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ARS Home » Southeast Area » Byron, Georgia » Fruit and Tree Nut Research » Research » Publications at this Location » Publication #204604

Title: Nursery performance of peach seedling rootstocks

item Beckman, Thomas - Tom

Submitted to: Journal of American Pomological Society
Publication Type: Peer Reviewed Journal
Publication Acceptance Date: 1/1/2007
Publication Date: 5/2/2008
Citation: Beckman, T.G. 2008. Nursery performance of peach seedling rootstocks. Journal of American Pomological Society. 62(2):46-51.

Interpretive Summary: The nursery performance of a rootstock is an important aspect that, in some cases, can make or break its success in the marketplace. Very little information is available on the relative performance, either the germination or subsequent growth, of the many seedling peach rootstocks that have been utilized commercially or evaluated in research trials. This work tested the germination and pre-budding growth performance of 14 different seedling peach rootstock lines, some only of historical importance, but most currently in commercial use or trial. Tests were performed under commercial nursery conditions over a 3 year period. Results revealed significant differences in rootstock germination, growth and ease of use. Differences were of sufficient size to warrant preferences for commercial use if customer needs (i.e. soil or climatic adaptation, or disease resistance) did not dictate otherwise.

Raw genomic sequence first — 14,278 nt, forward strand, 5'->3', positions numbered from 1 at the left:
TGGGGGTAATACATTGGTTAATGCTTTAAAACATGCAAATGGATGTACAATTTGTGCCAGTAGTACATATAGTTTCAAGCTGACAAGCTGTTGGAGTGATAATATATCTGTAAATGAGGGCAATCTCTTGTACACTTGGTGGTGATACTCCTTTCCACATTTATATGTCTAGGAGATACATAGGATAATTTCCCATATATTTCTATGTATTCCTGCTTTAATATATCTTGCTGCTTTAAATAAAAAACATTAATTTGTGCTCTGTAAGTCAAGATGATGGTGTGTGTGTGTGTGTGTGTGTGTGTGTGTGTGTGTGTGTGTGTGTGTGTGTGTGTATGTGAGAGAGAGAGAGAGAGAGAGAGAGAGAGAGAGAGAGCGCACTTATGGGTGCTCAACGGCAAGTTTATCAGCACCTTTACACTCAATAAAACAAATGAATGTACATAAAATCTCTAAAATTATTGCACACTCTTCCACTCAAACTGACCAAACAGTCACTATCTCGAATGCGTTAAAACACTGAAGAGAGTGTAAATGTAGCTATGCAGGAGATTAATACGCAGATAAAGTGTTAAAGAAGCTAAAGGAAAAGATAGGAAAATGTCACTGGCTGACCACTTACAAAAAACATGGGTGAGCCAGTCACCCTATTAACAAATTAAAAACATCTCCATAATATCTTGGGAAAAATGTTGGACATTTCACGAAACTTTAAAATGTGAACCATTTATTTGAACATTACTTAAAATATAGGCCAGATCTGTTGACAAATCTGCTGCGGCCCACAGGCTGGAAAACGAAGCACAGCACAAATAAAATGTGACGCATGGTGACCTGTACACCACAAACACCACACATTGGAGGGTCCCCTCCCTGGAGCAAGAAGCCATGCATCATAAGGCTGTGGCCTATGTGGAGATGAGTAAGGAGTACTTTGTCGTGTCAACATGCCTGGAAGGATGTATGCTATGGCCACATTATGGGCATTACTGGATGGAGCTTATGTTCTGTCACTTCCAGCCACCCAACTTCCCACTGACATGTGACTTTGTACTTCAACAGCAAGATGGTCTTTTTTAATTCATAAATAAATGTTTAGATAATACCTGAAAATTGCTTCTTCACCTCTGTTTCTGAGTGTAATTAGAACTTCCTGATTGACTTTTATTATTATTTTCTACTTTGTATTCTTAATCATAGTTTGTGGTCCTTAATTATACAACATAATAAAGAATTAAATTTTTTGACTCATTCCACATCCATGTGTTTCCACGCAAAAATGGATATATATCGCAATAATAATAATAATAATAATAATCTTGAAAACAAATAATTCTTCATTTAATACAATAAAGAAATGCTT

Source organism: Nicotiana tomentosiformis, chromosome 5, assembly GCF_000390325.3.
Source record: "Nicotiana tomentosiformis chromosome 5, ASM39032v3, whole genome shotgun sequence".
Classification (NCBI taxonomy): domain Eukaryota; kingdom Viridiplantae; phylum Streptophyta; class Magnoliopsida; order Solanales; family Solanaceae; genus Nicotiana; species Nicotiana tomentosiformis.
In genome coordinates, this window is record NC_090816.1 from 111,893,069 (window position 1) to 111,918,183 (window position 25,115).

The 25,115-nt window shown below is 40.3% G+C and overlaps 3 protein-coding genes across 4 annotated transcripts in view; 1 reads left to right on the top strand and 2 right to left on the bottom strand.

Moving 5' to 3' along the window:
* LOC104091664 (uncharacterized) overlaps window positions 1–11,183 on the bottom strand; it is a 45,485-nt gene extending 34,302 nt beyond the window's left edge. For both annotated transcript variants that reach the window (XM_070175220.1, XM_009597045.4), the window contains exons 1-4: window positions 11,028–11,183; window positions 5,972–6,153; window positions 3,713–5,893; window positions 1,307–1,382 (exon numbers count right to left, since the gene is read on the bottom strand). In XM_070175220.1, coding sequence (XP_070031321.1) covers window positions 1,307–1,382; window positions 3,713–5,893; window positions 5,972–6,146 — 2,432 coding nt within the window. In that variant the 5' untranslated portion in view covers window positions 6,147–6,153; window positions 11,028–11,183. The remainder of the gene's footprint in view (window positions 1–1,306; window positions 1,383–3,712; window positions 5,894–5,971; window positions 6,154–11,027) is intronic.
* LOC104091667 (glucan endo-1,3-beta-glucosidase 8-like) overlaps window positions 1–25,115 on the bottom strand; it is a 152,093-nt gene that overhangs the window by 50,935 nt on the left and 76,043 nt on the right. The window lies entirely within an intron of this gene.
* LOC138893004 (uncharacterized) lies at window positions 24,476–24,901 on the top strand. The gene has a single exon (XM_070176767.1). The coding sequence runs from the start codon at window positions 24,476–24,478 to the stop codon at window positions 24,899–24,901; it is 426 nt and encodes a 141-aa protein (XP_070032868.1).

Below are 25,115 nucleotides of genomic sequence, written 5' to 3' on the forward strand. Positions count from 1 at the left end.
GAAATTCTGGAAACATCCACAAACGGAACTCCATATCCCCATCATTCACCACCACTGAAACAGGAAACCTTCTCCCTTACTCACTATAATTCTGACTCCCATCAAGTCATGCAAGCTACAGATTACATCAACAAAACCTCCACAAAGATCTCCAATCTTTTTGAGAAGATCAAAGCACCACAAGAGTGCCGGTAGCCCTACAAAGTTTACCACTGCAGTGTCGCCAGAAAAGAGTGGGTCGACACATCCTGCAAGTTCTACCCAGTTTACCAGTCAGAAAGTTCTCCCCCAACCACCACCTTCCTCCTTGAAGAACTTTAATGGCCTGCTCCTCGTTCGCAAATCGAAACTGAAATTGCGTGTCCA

Technical Abstract: The nursery performance of a cross-section of both historically important and current commercial peach [Prunus persica (L.) Batsch] seedling type rootstocks was studied over three growing seasons at six nurseries serving the southeastern US peach industry. Rootstock lines differed significantly in both their percent germination and growth prior to budding. Tennessee Natural (IR282-2) and GuardianTM (BY520-9) displayed the best (77%) and worst (32%) percent germination, respectively. Percent unbuddable seedlings ranged from 1.5 to 6.6% across the rootstock lines. High vigor is desirable. Nemared and Bailey displayed the highest (58 cm height) and lowest (35.2 cm height) vigor, respectively. Seedlings with few or no branches on their lower trunks are most desirable for budding. Rutgers Red Leaf and Bailey displayed the lowest (0.7 branches per seedling) and highest (2.4 branches per seedling) number of side branches on the lowest 10 cm of trunk, respectively. Rootstocks differed sufficiently to warrant preferences for increased production efficiency if rootstock specific site adaptations did not take precedence.